Policy Press

Publishing with a Purpose

Designing public policy for co-production

Theory, practice and change

Published

11 Nov 2015

Page count

176 pages

ISBN

978-1447316954

Dimensions

234 x 156 mm

Imprint

Policy Press
£23.99 £19.19You save £4.80 (20%) Add to basket

Published

11 Nov 2015

Page count

176 pages

ISBN

978-1447316695

Dimensions

234 x 156 mm

Imprint

Policy Press
£70.00 £56.00You save £14.00 (20%) Add to basket

Published

11 Nov 2015

Page count

256 pages

ISBN

978-1447322269

Dimensions

234 x 156 mm

Imprint

Policy Press
£23.99 £19.19You save £4.80 (20%)Buy from Amazon.co.uk

Published

11 Nov 2015

Page count

256 pages

ISBN

978-1447322252

Dimensions

234 x 156 mm

Imprint

Policy Press
£23.99 £19.19You save £4.80 (20%) Add to basket

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This important book is a response to crises of public policy. Offering an original contribution to a growing debate, the authors argue that traditional technocratic ways of designing policy are inadequate to cope with increasingly complex challenges, and suggest co-production as a more democratic alternative. Drawing on 12 compelling international contributions from practitioners, policy makers, activists and actively engaged academics, ideas of power are used to explore how genuine democratic involvement in the policy process from those outside the elites of politics can shape society for the better. The authors present insights on why and how to generate change in policy processes, arguing for increased experimentation in policy design. The book will be a valuable resource for researchers and students in public policy, public administration, sociology and politics.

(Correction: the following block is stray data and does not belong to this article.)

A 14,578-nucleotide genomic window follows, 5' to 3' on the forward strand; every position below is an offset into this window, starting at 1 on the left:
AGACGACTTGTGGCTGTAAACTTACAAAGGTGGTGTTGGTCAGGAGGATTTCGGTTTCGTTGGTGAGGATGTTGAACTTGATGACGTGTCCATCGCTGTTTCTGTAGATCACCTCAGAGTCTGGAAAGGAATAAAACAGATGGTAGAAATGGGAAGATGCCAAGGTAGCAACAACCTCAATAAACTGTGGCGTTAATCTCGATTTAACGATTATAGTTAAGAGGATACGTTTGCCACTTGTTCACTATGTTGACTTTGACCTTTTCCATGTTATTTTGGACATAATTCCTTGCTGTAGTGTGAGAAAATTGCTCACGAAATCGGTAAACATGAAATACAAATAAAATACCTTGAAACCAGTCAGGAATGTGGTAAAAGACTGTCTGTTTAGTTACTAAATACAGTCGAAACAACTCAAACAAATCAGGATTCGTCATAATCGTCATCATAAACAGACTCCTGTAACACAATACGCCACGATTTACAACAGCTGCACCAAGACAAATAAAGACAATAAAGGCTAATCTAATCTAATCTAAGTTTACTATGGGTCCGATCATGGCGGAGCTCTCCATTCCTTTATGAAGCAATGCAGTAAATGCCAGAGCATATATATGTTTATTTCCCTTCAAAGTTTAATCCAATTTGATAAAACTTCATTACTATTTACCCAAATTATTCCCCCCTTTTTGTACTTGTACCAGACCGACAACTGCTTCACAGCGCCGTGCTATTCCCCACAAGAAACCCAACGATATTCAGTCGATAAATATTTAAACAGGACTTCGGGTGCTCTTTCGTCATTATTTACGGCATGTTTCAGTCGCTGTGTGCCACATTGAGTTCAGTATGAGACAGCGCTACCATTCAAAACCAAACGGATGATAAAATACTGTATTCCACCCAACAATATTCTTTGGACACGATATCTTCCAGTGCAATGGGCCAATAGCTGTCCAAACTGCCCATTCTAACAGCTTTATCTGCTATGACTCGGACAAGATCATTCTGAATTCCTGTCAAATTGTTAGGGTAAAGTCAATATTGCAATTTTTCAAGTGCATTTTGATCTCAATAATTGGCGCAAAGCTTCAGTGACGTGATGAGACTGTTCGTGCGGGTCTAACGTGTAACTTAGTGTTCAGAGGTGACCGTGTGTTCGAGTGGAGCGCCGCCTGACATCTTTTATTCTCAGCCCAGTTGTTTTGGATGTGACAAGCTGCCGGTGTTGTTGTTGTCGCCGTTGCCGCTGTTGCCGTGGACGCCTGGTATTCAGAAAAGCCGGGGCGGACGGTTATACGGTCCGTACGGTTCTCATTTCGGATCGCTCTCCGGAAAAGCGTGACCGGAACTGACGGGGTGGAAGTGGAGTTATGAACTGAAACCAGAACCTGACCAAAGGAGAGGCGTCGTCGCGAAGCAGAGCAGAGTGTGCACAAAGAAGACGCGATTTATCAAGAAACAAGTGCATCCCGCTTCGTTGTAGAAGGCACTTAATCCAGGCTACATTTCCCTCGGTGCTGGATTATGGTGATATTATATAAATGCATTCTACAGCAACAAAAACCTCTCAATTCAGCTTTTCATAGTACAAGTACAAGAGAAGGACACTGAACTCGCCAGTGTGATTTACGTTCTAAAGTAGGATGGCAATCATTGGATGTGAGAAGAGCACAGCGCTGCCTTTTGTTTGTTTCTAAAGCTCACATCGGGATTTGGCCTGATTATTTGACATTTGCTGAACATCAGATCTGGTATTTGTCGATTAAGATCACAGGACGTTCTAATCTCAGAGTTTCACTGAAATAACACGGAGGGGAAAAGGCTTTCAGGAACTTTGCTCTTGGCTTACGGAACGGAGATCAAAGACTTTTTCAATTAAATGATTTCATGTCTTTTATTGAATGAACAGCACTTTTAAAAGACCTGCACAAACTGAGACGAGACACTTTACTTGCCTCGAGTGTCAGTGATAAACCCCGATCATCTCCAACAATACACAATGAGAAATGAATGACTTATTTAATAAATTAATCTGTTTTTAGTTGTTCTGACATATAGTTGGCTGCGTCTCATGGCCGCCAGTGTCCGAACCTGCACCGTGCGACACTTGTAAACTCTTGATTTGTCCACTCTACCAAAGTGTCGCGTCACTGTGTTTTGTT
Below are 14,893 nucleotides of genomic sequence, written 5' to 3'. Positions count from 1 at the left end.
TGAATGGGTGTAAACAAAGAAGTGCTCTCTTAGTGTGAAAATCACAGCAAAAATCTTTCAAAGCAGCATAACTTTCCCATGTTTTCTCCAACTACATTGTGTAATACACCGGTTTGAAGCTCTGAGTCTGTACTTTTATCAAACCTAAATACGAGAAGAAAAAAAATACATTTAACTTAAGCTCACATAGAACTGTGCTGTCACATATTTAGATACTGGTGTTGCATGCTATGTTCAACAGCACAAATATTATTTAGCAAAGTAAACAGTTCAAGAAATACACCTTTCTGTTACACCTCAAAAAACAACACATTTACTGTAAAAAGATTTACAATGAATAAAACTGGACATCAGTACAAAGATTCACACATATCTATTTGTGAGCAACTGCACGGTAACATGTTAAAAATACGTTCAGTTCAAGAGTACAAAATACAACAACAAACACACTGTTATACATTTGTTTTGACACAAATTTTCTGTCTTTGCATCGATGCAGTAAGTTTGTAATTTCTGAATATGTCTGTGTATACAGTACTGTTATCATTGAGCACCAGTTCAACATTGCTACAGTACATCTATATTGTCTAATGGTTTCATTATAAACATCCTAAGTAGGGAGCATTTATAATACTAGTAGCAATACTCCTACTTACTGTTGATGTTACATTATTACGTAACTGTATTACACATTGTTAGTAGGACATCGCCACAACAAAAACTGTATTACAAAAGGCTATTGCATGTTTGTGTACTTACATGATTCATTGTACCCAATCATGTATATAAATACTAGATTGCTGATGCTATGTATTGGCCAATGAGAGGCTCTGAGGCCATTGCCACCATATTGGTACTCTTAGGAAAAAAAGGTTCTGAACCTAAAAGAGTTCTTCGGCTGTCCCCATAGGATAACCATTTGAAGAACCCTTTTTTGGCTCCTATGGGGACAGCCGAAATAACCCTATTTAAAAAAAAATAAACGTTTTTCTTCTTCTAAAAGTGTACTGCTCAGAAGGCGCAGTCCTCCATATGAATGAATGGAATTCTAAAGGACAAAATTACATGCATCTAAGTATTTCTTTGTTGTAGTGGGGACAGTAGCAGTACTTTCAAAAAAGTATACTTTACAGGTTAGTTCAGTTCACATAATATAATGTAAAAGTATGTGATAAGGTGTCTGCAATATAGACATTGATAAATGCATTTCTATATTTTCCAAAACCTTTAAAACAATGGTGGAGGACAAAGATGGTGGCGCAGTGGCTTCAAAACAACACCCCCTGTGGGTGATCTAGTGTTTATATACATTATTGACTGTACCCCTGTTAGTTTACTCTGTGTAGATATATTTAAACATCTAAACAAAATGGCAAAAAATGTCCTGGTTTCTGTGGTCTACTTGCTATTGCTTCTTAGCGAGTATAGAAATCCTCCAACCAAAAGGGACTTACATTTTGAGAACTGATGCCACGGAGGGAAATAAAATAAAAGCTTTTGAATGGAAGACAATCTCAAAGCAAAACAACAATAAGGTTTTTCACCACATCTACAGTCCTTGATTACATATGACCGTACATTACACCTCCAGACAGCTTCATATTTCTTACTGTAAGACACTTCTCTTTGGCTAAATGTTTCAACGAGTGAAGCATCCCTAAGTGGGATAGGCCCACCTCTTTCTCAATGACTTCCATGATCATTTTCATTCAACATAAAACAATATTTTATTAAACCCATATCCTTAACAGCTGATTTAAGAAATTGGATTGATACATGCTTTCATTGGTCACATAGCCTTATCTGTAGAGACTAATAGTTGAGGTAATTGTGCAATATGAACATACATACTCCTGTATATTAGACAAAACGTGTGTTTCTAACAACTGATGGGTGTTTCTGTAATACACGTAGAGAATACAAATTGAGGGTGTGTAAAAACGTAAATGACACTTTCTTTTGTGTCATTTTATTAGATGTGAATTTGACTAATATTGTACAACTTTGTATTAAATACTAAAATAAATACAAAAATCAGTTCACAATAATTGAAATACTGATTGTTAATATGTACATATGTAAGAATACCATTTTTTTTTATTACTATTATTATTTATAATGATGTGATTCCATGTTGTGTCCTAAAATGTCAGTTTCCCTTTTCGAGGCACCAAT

Introduction: Why is redesign of public policy needed?

Chapter One: Possibilities for policy design;

Chapter Two: Conventional policy design

Chapter Three: Co-productive policy design

Section One • Challenges and Change Within Conventional Policy Design:

Can crisis ever be good for policy design? ~ Katy Wilkinson;

Challenges in policy redesign ~ Paul McCabe;

The hidden politics of policy design ~ Simon Burall and Tim Hughes;

Designing policy for localism ~ Robert Rutherfoord and Lucy Spurling;

Creative disruption for cultural change ~ Toby Blume;

Section Two • Vision in Co-Productive Policy Design:

Establishing principles for value-driven policy ~ Teresa Córdova and Moises Gonzales;

Doing politics to build power and change policy ~ Jess Steele;

Participatory action research and policy change ~ Brett G. Stoudt, María Elena Torre, Paul Bartley, Fawn Bracy, Hillary Caldwell, Anthony Downs, Cory Greene, Jan Haldipur, Prakriti Hassan, Einat Manoff, Nadine Sheppard and Jacqueline Yates;

Section Three • Grammar in Co-Productive Policy Design:

Using technology to help communities shout louder ~ Phil Jones, Colin Lorne and Chris Speed ;

Generating community conversations ~ Amina Lone and Dan Silver;

Policy design as co-design ~ Michaela Howell and Margaret Wilkinson;

Using mediation to resolve conflict ~ Maura Rose;

Chapter Four: Debating co-productive policy design

Chapter Five: Governance for co-productive policy designs

Epilogue: Co-producing research.

"An important contribution at the forefront of debates about the future of public policy and public services. The authors have assembled an impressive range of contributors and skilfully drawn together a narrative that convincingly integrates theory and practice" Janet Newman, The Open University

"This accessible text on co-production is long overdue. It draws together academic, policy and practice insights to advance knowledge and thinking in relation to participatory policy making and research." Lisa Goodson, University of Birmingham

"An excellent analysis of the policy process, why it doesn’t work and how it can work. With a focus on design principles, it brings together a strong cast of contributors from the academic, policy and practice worlds to show what an intelligent approach to co-production really means. Essential reading." Marilyn Taylor, Institute for Voluntary Action Research and University of the West of England